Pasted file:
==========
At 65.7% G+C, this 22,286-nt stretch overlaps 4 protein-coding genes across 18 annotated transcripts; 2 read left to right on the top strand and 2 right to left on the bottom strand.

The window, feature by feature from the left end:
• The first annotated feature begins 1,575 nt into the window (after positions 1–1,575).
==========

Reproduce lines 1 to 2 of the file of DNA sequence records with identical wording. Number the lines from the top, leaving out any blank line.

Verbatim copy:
At 65.7% G+C, this 22,286-nt stretch overlaps 4 protein-coding genes across 18 annotated transcripts; 2 read left to right on the top strand and 2 right to left on the bottom strand.

The window, feature by feature from the left end: